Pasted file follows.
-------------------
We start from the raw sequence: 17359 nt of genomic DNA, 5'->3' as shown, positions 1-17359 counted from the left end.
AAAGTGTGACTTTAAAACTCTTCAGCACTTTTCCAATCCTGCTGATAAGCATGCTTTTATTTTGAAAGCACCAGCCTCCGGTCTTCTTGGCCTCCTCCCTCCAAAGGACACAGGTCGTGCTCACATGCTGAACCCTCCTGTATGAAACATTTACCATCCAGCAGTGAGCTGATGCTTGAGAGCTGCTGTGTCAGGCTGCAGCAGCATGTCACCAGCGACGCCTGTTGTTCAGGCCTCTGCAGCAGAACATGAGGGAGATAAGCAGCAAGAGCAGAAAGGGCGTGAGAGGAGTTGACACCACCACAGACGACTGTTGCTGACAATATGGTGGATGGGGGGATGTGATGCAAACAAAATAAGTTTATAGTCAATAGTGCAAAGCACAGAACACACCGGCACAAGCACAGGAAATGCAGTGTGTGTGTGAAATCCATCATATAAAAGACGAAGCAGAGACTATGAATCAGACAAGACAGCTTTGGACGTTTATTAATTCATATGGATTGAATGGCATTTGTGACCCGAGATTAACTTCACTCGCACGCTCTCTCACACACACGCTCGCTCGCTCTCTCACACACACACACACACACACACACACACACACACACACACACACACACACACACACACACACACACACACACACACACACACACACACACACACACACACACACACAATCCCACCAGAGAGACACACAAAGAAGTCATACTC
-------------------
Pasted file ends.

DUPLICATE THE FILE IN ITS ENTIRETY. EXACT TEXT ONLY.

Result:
We start from the raw sequence: 17359 nt of genomic DNA, 5'->3' as shown, positions 1-17359 counted from the left end.
AAAGTGTGACTTTAAAACTCTTCAGCACTTTTCCAATCCTGCTGATAAGCATGCTTTTATTTTGAAAGCACCAGCCTCCGGTCTTCTTGGCCTCCTCCCTCCAAAGGACACAGGTCGTGCTCACATGCTGAACCCTCCTGTATGAAACATTTACCATCCAGCAGTGAGCTGATGCTTGAGAGCTGCTGTGTCAGGCTGCAGCAGCATGTCACCAGCGACGCCTGTTGTTCAGGCCTCTGCAGCAGAACATGAGGGAGATAAGCAGCAAGAGCAGAAAGGGCGTGAGAGGAGTTGACACCACCACAGACGACTGTTGCTGACAATATGGTGGATGGGGGGATGTGATGCAAACAAAATAAGTTTATAGTCAATAGTGCAAAGCACAGAACACACCGGCACAAGCACAGGAAATGCAGTGTGTGTGTGAAATCCATCATATAAAAGACGAAGCAGAGACTATGAATCAGACAAGACAGCTTTGGACGTTTATTAATTCATATGGATTGAATGGCATTTGTGACCCGAGATTAACTTCACTCGCACGCTCTCTCACACACACGCTCGCTCGCTCTCTCACACACACACACACACACACACACACACACACACACACACACACACACACACACACACACACACACACACACACACACACACACACACACACACACACACACACACAATCCCACCAGAGAGACACACAAAGAAGTCATACTC